Matala in the south coast of Heraklion province has one of Crete’s most spectacular beaches. The beach flanked by sandstone cliffs offers unique moments of relaxation and why not adventure. The swimming and snorkeling are great and for divers there are underwater remains of the Roman port on both sides of the rocks.

Matala is the place where according to the mythology Zeus swam ashore with Europa on his back. According to Homer, Menelaos, husband of Helen of Troy shipwrecked here on his way back home. Matala was one of the main ports of Phaistos and later, around 220 BC of the ancient city-state of Gortys. The sandstone cliffs were probably carved in the Roman era and served as tombs, later were extended as cave dwellings for early Christians. The cliff in which they are carved is from compact sand and quite easy to elaborate. Some of the caves have carved windows and beds others have doorways. Local shepherds and in the 1970s hippies inhabited the caves on and off. Nowadays is a fenced off archeological site.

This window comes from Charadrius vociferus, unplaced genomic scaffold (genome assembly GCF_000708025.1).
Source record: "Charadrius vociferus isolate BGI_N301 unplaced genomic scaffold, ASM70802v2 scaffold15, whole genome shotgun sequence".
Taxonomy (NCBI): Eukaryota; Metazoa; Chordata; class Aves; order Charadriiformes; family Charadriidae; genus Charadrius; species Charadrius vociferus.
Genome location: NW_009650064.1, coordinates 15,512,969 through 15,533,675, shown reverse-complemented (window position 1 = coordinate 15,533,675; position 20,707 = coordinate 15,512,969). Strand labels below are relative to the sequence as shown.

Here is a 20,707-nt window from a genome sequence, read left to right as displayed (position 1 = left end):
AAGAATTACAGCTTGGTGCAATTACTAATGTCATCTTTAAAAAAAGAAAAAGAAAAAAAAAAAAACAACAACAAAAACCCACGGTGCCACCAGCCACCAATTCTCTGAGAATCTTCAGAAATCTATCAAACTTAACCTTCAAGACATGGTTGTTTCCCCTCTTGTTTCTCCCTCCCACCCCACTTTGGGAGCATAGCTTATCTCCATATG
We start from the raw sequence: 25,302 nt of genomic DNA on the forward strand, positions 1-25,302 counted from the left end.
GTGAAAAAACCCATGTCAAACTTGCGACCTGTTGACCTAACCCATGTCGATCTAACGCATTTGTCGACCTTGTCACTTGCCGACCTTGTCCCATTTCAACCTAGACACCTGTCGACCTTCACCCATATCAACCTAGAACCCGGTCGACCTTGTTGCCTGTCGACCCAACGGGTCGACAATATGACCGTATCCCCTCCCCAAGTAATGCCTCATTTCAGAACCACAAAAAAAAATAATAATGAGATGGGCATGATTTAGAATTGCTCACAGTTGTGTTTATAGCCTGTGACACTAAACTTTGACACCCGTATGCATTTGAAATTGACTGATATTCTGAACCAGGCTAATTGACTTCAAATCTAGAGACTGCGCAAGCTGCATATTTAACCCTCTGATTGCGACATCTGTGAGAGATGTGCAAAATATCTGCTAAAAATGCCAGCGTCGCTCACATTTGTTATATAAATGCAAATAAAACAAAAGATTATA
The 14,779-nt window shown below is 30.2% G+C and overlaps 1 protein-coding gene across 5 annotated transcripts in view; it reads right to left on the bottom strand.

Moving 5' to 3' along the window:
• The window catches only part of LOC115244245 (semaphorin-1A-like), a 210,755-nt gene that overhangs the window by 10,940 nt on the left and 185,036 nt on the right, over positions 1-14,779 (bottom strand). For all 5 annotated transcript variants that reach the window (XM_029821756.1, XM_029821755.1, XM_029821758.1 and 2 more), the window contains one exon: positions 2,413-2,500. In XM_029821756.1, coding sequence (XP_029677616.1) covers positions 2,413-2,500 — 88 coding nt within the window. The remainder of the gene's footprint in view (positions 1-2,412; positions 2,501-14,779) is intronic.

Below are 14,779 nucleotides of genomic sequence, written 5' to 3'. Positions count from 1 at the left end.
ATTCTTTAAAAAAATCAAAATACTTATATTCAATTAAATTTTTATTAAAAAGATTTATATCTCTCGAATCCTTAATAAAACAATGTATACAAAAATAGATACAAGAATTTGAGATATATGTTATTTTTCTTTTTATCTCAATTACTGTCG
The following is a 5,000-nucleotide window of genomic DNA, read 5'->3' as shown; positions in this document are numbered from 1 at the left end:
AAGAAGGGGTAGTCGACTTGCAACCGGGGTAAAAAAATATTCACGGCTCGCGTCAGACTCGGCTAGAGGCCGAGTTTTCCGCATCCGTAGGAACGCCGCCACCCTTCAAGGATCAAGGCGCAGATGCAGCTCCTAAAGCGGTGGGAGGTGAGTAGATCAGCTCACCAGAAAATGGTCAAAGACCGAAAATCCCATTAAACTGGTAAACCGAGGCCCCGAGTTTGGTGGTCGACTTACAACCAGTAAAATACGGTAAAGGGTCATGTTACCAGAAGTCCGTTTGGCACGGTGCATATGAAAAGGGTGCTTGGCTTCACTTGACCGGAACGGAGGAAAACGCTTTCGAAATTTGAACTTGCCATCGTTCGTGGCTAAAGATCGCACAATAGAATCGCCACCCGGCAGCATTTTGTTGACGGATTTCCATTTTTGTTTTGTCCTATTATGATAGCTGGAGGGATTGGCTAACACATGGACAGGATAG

Tourist development is steadily on the increase since the boom of the 1970s. Hotels, apartments, taverns, restaurants and shops have transformed the once small and quiet fishing hamlet of Matala into a lively resort.

There are a number of excellent beaches around Matala area, such as Kokkini Ammos (Red Sand), 20 minutes from the main beach of Matala with caves inhabited during summer and crystal clear water. Kalamaki, 5 km west of Pitsidia has a wonderful long sandy beach, which is a nesting ground for the caretta-caretta sea turtles.

Boat excursions run daily from Matala to the Paximadia islands and to the palm beach of Preveli in the south province of Rethimnon.